Liked HEWN, No. 269 by Audrey Watters (Hack Education Weekly Newsletter)
Iโ€™m not ashamed to admit that I can be struck โ€“ deeply struck โ€“ by the loss of a celebrity. Like the loss of Carrie Fisher and Prince in 2016, this one hit me hard. We tend to attach a lot of meaning to stars โ€“ and not just the meaning that Hollywood star systems and the like hope we will. Stars matter because they are inspirational and aspirational, and even when they are larger-than-life, they are, in the end, fragile and human. They live and breathe and love and suffer and die like the rest of us.
Liked Invisible Labor and Digital Utopias by Audrey Watters (Hack Education)
The efficiency of teaching and learning โ€“ that means we need to talk about labor, in this illustration, in our imagined futures, in our stories. Because itโ€™s not just the machine (or itโ€™s not the machine alone) โ€“ in this depiction or in our practices โ€“ that is doing โ€œthe work.โ€ There is invisible labor here. Not depicted. Not imagined. Not theorized or commented upon by Asimov.
Liked Hack Education Weekly News by Audrey Watters (Hack Education)

Michael Horn writes in Edsurge about โ€œWhy Google Maps โ€“ not Netflix or Amazon โ€“ Points to the Future of Education.โ€ Funny, it was just a few years ago that he wrote that, indeed, Netflix and Amazon did point the way.

Itโ€™s almost as though there are zero consequences in ed-tech for being full of shit.

Replied to ๐Ÿ‘“ The Web We Need to Give Students | BRIGHT Magazine by Chris AldrichChris Aldrich (Chris Aldrich | BoffoSocko)
Read The Web We Need to Give Students by Audrey Watters (BRIGHT Magazine) โ€œGiving students their own digital domain is a radical act. It gives them the ability to work on the Web and with the Web.โ€
I must admit, I hadn’t read that post before. However, I did enjoy her book on the importance of domains though. I think that there are many cross overs between a Domain of One’s Own and the #IndieWeb.
Liked No. 263 by Audrey Watters (HEWN)
Itโ€™s worth remembering, of course, that A Nation at Risk wasnโ€™t so much a fact-finding commission as it was a carefully constructed (and statistically suspect) narrative about โ€œfailing schoolsโ€ โ€“ a narrative that continues to be wielded in sequel after sequel after sequel after sequel after sequel after sequel.
Bookmarked Lies, Damned Lies, and Statistics: Some Thoughts from ASU+GSV (Hack Education)
I wanted to do a lot of screaming at the event, I confess. But I didnโ€™t want to just scream at the investors and entrepreneurs about the misinformation they heard and they spread. I wanted to scream at all those reporters and all those pundits who uncritically repeat these stories too and at all those educators who readily take it all in.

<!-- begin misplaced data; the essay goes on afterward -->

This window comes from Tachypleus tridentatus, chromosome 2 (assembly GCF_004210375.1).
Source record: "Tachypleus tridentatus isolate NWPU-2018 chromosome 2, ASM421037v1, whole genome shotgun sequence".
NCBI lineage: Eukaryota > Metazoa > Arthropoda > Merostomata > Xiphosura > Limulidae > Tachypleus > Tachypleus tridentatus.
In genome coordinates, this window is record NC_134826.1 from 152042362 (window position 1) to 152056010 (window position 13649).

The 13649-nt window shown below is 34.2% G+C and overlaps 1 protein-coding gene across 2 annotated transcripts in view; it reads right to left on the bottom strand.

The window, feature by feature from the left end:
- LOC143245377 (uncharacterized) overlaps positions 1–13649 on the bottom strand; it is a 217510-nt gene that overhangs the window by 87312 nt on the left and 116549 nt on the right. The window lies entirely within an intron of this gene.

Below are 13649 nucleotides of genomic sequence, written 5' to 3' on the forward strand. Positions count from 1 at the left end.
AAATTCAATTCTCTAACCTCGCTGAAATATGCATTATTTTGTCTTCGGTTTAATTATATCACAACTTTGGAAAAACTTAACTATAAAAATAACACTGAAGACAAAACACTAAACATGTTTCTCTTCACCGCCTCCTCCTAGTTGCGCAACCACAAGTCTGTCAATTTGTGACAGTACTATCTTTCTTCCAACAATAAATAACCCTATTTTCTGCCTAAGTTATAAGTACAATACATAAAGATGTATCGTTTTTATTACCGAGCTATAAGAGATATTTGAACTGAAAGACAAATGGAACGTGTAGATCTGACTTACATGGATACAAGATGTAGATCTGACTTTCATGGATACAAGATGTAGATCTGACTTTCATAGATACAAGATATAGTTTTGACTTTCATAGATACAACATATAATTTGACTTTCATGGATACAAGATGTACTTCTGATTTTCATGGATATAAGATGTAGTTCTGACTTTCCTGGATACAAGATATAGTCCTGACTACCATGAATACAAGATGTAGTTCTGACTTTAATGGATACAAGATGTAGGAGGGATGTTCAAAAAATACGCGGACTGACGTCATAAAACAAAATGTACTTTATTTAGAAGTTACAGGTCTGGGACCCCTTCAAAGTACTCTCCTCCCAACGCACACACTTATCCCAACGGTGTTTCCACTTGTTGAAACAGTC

Audrey Watters reminds us why we must always consider and question the stories that we are told and therefore tell in return.
Bookmarked Books on the History of Education Technology by Audrey Watters (The Histories of Education Technology)
I have created a page that lists some of the titles. It does not include works of sociology or guides on instructional design. It also does not include "books from history," that is books written by notable historical figures in the field.
Replied to HEWN, No. 259 by Audrey Watters (Tinyletter)
The question of whose story gets told is always an interesting one, I suppose, particularly in science and technology. And I canโ€™t help but wonder not only what happened to Crowder but whatโ€™s going to happen to the (education) technologists of today. How will they be remembered? (And what are the archival materials weโ€™ll turn to to study them?)
This is a really important point Audrey. I have been spending time collecting and curating what updates and information from Google and Hapara, two platforms that are at the core of our learning strategy. So often ‘updates’ come in the form of a revision of support material. There are no dates or details, just how tos. Even if they try to tell a story, this is often quite disparate.
I have been thinking a bit about technology lately and how we define it. This short reflection is inspired in part by Audrey Watters, Marten Koomen and Ben Williamson. In the end, technology comes in many shapes and sizes.